But for small applications- like interplanatary probs, the small size and weight (?) of the FF might be convient. Comparing it to a radionucleotide thermal battery or reactor the FF would be cleaner (no neutrons- at least in a fission reactor, a battery might have only easily stoped radiation like alpha or beta particles). So long as it is slightly over unity, the waste heat generated could power an inefficient thermocouple system just like the radioactive battery. To provide a few hundred or thousand watts continously, it might need to fire only a few times per minute. Any direct conversion would provide most of the power , with the thermal conversion giving a small boost in efficiency and serving cooling purposes. The weight needed to convert the x-rays may be the show stopper.

Dan Tibbets
FF will most likely enter production as a thermal device as the x-ray converter yields increase. I'd look for .25 to 1MW milestones as the production tooling matures. But solar cell and computer chip prices could be lowered as such CVD-based tooling evolves. (CVD is Chemical Vapor Deposition)

Just like with the PW, FFs in space apps have to justify the additional support machinery and mass. JPL funded the first 2 FF scaling experiments (for a total of $300k) to check out its potential as an ion drive.

Another factor hindering use as a universal heater is that the heat is expected to be under 800 degrees and removed by pressurized helium.

I'd bet on nuke batteries to power probes for a while.
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zapkitty
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Post by zapkitty »

Aeronaut wrote:Did anybody ever come up with a description of how it's shielded from cosmic radiation? The wiki editors are dieing to know, also.
That's easy.... almost nothing protects you from cosmic rays once you're above the exosphere.

Beyond the last traces of atmosphere it takes a couple of metric tons of water or dense polyethylene per square meter of hull to be shielded just to start to cut down on incoming GCR.

Did you mean solar radiation? That's a more immediate threat on any given journey but it's also a more tractable problem. Don't have numbers on Bigelow rad shielding.

Aeronaut
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Post by Aeronaut »

Thanx, zapkitty. I never was too clear about which types of radiation NASA thought necessary for longer voyages than the moon.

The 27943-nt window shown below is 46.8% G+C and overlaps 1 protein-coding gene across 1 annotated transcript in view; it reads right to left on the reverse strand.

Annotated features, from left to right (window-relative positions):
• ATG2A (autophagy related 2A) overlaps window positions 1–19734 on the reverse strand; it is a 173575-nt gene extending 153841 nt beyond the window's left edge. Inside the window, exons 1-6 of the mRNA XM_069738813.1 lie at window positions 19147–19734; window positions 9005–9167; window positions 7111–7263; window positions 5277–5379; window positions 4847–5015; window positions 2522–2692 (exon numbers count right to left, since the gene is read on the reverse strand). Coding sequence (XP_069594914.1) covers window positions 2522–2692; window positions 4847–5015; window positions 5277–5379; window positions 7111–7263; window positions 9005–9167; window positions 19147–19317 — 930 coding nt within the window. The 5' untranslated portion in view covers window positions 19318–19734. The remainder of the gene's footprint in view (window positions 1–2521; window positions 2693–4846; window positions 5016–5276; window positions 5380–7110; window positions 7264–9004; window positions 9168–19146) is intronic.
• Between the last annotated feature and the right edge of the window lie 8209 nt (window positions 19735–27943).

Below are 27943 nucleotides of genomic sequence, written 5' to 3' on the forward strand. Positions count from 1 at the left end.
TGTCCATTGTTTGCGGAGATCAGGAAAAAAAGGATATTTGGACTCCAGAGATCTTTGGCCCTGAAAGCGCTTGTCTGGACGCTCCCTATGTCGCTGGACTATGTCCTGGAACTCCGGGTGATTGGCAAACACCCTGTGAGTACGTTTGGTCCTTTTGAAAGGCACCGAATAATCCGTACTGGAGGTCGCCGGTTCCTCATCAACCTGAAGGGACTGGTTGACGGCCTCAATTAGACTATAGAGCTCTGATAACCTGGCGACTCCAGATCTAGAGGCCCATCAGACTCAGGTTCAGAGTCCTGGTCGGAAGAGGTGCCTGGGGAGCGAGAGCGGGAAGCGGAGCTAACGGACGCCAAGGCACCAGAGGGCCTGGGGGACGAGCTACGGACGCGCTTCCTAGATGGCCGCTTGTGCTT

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zapkitty
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Post by zapkitty »

Aeronaut wrote:Thanx, zapkitty. I never was too clear about which types of radiation NASA thought necessary for longer voyages than the moon.
Both types are important to deep space travel but only the solar particle stuff can even be partially handled by any shielding that current spacecraft can carry.

A classic Hohmann transfer to Mars and back would have the crew exceeding their lifetime dose limits and then some just from GCR exposure alone...

... funny how most Mars first types don't mention this...

... yeah, it's one of the reasons why we're still stuck in LEO or under the lunar regolith for considering permanent space habitats.

Fusion changes that.

Just as Apollo astronauts dashed through the Van Allen belts on the way to the moon a fusion-powered ship can dash to Mars in just over a month with the crew needing to only worry about solar particle shielding... and that much shielding a fusion-powered ship can carry without hassle.

Skipjack
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Post by Skipjack »

I think they wanted to make some sort of electromagnetic shield to protect the crew. Of course that would also need a A LOT of energy.

Giorgio
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Post by Giorgio »

Skipjack wrote:I think they wanted to make some sort of electromagnetic shield to protect the crew. Of course that would also need a A LOT of energy.
Yes, there was a couple of projects funded by NASA for a moon base shielding based on electrostatic magnetic field.
One of the final reports is this:
http://www.niac.usra.edu/files/studies/ ... Buhler.pdf

I'll have to dig trough my home PC links to find the others.

Giorgio
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Post by Giorgio »


Skipjack
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Post by Skipjack »

Yeah, the second one looks very familiar.